On Monday I tried out a new restaurant in Westwood. When I came out, I was surprised to see the lights on at the Crest Theatre (it’s been closed for about four years). It was almost 8 p.m., and the movie title was intriguing: “Inside the Mind of Leonardo.” I bought a ticket.
For the younger folks in the crowd, the title is not about the dude whose last name is DiCaprio — but there’s a link between the two. Legend has it that DiCaprio got his first name because his pregnant mother was in an Italian museum looking at a Da Vinci painting when he first kicked. BTW, the actual name given to Da Vinci when christened was “Lionardo,” not “Leonardo.”
The inside of the beautiful retro Crest Theatre is still magic, although the ceiling no longer lights up in a display of a sparkling starry sky. And as an admirer of Da Vinci’s work, I expected the movie to be magic. The anticipation of greatness made the downfall that much more painful.
We are told that tens of thousands of pages of Da Vinci’s notes are kept in a Fort Knox-like vault in Florence (or was it Venice or Milan?), but we really don’t learn anything out of the ordinary. You get zero or little about the backstory behind these drawings in red ink on paper that is growing yellow with time. Animation is poorly used to attempt to liven these images.
Let me cut to the chase… when I left the theater, I felt cheated. There was so much missing.
The thread to the “story” (if there is one) is that Da Vinci was an obsessed man — and that his main obsession was flight (which I don’t buy). Worse, it gives the viewer the impression that this obsession was just that — an obsession that didn’t amount to much. Well, what about his square parachute? When finally built per his instructions, it worked like a charm. And focusing on only one of his obsessions is like playing Beethoven’s “Fur Elise” on only the white keys. Yes, I agree again and again with the narrator that Da Vinci was an obsessed man — who else would write 41 codexes (essentially well-written and illustrated diaries) in his lifetime (out of which about 30 survive)?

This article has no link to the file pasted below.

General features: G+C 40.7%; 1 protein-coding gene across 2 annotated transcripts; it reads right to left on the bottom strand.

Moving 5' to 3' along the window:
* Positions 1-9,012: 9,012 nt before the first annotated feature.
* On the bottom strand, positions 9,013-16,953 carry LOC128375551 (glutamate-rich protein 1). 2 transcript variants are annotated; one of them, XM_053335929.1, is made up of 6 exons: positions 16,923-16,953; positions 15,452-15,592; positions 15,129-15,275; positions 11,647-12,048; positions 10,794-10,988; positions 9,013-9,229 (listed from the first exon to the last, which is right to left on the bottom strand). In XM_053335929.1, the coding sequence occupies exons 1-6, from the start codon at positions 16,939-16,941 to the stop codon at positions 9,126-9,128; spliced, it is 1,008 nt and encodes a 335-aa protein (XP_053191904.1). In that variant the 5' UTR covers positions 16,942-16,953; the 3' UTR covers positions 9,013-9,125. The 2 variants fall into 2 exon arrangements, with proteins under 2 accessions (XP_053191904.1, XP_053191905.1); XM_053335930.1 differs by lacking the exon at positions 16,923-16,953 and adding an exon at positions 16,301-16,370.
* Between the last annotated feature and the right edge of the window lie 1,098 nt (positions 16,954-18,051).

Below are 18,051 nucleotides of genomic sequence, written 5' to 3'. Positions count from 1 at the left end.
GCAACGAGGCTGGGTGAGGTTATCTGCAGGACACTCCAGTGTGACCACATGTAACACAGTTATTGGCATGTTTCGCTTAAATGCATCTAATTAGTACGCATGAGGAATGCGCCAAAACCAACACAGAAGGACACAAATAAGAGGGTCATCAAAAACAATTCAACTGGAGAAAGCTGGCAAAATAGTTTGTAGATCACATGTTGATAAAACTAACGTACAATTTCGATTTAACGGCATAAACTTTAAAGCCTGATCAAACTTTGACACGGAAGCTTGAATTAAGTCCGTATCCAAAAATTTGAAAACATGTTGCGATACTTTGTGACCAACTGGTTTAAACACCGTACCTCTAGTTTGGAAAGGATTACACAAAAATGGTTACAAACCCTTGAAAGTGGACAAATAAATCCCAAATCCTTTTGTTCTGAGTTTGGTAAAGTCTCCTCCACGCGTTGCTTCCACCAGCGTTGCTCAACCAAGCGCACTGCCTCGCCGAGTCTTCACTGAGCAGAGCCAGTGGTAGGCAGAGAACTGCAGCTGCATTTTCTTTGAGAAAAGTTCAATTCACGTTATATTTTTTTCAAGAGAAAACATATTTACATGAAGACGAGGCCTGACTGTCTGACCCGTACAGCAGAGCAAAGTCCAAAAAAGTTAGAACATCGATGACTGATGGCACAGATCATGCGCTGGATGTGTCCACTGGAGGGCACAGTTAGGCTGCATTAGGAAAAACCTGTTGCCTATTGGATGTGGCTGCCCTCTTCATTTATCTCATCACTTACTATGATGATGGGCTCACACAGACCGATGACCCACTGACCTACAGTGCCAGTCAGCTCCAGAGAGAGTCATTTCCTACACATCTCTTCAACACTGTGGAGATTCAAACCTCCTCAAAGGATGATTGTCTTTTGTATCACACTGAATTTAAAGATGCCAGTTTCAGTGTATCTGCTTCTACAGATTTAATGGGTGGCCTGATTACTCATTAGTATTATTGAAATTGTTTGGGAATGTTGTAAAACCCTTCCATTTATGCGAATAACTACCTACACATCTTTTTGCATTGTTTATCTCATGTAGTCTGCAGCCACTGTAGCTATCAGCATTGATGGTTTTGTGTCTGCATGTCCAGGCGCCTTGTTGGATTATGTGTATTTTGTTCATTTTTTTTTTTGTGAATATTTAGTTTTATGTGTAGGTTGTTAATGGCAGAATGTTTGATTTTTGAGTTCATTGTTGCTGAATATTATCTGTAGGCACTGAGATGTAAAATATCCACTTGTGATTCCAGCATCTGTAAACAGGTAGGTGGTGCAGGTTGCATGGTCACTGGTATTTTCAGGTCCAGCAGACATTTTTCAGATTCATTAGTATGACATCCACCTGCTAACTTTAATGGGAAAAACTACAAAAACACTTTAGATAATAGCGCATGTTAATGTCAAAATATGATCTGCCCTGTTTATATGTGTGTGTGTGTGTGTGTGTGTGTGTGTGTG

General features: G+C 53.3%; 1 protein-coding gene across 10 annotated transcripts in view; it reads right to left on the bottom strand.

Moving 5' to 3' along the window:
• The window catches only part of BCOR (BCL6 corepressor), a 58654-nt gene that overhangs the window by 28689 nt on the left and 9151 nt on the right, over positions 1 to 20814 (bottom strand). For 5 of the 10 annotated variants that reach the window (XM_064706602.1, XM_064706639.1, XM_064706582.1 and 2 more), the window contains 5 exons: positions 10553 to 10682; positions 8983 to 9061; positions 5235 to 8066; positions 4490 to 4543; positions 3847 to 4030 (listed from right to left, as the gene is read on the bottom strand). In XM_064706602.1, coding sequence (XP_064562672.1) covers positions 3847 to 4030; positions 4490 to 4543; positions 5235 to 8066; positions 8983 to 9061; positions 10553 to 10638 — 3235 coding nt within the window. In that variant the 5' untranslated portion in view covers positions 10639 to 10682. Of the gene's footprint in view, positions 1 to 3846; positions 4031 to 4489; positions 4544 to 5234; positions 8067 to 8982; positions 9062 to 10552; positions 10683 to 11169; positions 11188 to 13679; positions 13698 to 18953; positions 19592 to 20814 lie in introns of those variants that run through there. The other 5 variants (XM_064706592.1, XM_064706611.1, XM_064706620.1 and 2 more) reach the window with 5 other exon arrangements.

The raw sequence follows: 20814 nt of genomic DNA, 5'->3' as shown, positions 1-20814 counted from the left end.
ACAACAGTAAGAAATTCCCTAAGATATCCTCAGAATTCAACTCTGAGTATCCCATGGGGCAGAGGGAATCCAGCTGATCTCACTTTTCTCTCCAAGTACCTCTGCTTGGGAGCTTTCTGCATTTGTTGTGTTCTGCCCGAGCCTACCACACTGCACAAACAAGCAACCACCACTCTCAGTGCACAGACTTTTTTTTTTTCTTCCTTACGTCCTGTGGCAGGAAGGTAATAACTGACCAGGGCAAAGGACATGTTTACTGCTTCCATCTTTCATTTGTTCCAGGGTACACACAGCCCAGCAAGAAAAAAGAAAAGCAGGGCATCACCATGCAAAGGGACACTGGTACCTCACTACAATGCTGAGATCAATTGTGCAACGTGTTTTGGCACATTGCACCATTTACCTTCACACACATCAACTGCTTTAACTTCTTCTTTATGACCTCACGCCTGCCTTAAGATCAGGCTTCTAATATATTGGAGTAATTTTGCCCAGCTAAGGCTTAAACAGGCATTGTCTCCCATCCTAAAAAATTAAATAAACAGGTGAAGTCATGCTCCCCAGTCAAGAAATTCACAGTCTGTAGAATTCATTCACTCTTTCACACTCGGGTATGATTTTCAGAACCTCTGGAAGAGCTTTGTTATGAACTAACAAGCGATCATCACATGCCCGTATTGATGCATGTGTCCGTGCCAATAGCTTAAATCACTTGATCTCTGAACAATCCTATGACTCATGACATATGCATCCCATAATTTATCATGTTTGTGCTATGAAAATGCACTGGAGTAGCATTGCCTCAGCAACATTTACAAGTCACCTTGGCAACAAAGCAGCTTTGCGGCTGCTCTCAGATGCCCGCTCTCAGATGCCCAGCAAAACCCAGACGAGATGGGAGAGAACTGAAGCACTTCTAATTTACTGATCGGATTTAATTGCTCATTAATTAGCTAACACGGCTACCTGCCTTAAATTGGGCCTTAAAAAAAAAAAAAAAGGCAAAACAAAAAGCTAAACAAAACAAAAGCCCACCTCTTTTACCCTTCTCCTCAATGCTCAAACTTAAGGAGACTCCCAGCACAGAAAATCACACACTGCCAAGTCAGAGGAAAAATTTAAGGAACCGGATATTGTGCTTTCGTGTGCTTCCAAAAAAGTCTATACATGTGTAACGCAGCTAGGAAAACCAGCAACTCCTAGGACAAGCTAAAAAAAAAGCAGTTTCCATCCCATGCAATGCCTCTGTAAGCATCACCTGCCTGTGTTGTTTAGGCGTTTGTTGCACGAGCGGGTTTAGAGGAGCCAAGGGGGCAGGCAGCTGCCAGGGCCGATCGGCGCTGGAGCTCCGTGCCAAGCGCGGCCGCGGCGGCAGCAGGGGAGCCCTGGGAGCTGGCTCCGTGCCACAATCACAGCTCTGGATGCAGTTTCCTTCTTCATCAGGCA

His obsessions (aside from flight) included bridges, machines of war, automatons, math, geometry, painting techniques and sex. And very little is said about that. How can anyone claim to have insight into a man’s mind when one chooses to ignore his thoughts on sex? We do get a tidbit when there’s mention that he was accused of sodomy when he was 24. But that’s it!? The movie never mentions that Da Vinci (1) never married, (2) had no known relationships with women, (3) had no children, (4) raised several young male protégés, and (5) wrote in his notes that male-female sex disgusted him. But wait, that movie has already been done; it’s “Behind the Candelabra.”
When you pretend to provide insight into someone’s mind, brief descriptions of those who mentored him or are known to have influenced his thinking are needed to complete the picture. The movie also talks about his obsession with proportion and mathematical analysis of all sorts of things, yet there’s never mention of Luca Pacioli, the man who taught him math. Machiavelli is known to have been a close acquaintance — and maybe a friend — yet nothing is said about him either.
Everyone agrees — even the film’s narrator, who is the film’s only actor — that Da Vinci was one of the greatest painters of all time, a master of this visual art. Yet little is done to show us what the artist looked like throughout his life. Da Vinci wrote that one’s character is shown on his face. So let’s see what Da Vinci looked like. The audience who buys a ticket for this movie knows that Da Vinci lived over 500 years ago, and that record keeping was not at its best, and that time takes its toll, so it’s OK to draw the audience in by speculating that the David in Verrocchio’s sculpture is actually a handsome 17-year-old Da Vinci. And there are at least six other credible depictions of Da Vinci. So let’s see them.
The narrator, who talks down to us, is this skinny Scottish dude named Peter Capaldi, whose only apparent qualification for this role is that someone in his male lineage was of Italian decent. In a couple of scenes, he sits in old armchairs (rescued from Italian Salvation Army dumps) in a studio that must be in the basement of a dilapidated building about to be demolished. I expected (actually hoped) that at any moment a bulldozer would crush through the wall behind him.
This movie felt like a poor art history lecture. It never drew me in — although I was much interested in the subject matter.
—Ekphrasis Rex, Culture Spot LA
Ekphrasis Rex is the nom de plume of an art aficionado who heads an engineering group specializing in green technology.